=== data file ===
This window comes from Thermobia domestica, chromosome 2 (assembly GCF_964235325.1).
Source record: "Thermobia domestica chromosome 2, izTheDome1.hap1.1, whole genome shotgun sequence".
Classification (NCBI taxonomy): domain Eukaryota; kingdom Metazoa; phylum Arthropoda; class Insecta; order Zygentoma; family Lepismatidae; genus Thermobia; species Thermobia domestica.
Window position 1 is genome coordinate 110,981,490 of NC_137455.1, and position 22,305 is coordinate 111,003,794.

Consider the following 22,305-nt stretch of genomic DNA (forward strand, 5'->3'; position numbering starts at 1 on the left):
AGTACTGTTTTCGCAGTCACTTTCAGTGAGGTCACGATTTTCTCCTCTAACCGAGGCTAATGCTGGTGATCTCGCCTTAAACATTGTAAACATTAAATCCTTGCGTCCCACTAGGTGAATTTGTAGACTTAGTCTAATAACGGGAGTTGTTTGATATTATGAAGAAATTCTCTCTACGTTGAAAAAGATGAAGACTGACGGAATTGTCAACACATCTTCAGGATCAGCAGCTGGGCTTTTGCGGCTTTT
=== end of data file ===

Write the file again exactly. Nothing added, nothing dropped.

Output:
This window comes from Thermobia domestica, chromosome 2 (assembly GCF_964235325.1).
Source record: "Thermobia domestica chromosome 2, izTheDome1.hap1.1, whole genome shotgun sequence".
Classification (NCBI taxonomy): domain Eukaryota; kingdom Metazoa; phylum Arthropoda; class Insecta; order Zygentoma; family Lepismatidae; genus Thermobia; species Thermobia domestica.
Window position 1 is genome coordinate 110,981,490 of NC_137455.1, and position 22,305 is coordinate 111,003,794.

Consider the following 22,305-nt stretch of genomic DNA (forward strand, 5'->3'; position numbering starts at 1 on the left):
AGTACTGTTTTCGCAGTCACTTTCAGTGAGGTCACGATTTTCTCCTCTAACCGAGGCTAATGCTGGTGATCTCGCCTTAAACATTGTAAACATTAAATCCTTGCGTCCCACTAGGTGAATTTGTAGACTTAGTCTAATAACGGGAGTTGTTTGATATTATGAAGAAATTCTCTCTACGTTGAAAAAGATGAAGACTGACGGAATTGTCAACACATCTTCAGGATCAGCAGCTGGGCTTTTGCGGCTTTT